Burrowing owl population on the decline

Staff ~ The Coronach Triangle News
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Burrowing owls, like the one held by interpreter, Lori Johnson, are on the decline in the province.

MOOSE JAW (TC Media) — he population of Burrowing Owls are on a steady decline in the province, and Nature Saskatchewan is encouraging people to call their Hoot Line, if one is spotted. 

The end of July is a time where Burrowing Owls start to leave the nest and forage for themselves, however, this can be a dangerous time for inexperienced owls. 

They tend to forage in roadside ditches looking for rodents and insects and as a result many are killed by motorists each year. 

“The important thing is to keep your eyes out for them. Watch out on the roads and call in for sightings,” said Ashley Fortney, habitat stewardship coordinator at Nature Saskatchewan.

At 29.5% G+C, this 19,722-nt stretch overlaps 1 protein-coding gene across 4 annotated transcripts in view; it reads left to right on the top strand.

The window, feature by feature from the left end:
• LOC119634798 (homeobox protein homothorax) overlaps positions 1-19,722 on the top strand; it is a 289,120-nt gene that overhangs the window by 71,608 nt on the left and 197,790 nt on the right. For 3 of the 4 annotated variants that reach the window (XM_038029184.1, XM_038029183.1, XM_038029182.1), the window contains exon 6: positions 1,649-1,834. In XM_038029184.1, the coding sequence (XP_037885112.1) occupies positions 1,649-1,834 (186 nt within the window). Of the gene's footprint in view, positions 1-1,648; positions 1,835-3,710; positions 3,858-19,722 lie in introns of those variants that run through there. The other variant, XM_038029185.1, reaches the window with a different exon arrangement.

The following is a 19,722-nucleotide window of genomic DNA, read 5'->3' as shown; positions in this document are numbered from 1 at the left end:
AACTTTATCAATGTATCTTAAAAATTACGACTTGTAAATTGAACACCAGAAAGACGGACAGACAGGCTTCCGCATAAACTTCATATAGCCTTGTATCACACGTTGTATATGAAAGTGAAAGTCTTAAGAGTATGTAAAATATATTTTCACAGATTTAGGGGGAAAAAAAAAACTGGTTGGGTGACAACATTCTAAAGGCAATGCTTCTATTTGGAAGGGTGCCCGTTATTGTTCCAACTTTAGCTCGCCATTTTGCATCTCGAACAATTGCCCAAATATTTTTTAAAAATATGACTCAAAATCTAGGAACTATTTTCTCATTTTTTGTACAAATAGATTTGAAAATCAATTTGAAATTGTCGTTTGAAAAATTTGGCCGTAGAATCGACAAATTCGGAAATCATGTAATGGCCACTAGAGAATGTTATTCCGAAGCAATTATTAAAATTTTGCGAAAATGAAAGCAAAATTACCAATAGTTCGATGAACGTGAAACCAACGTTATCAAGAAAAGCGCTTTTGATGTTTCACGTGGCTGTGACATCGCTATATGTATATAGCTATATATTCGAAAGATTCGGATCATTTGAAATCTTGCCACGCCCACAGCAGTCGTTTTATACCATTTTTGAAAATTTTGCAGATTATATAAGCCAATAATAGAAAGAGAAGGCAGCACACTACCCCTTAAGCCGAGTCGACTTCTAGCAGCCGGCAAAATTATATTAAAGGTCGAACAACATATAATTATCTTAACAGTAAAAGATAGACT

The population of the owls have been declining in recent years mainly due to habitat loss and road mortality. 

“If you talk to land owners, a lot of them will say they used to look out in the prairies, and you couldn’t miss seeing one of those ground owls,” said Fortney. 

“Now they’re really rare. It’s really sad.”

Other advice Nature Saskatchewan offers is having people try to maintain the prairies. Currently there is less than 25 per cent of native prairies remaining. 

“Basically for rural land owners, agricultural producers, if we can keep our remaining prairie patches then that’s one way to keep their habitat around, and as a way to keep them around.”

Burrowing Owls are often found nesting in native prairies that has been well grazed to allow them to spot predators. 

 If anyone spots a Burrowing Owl, you can let Nature Saskatchewan

know by calling their  toll-free Hoot Line at  1-800-667-HOOT (4668). 

— Times-Herald

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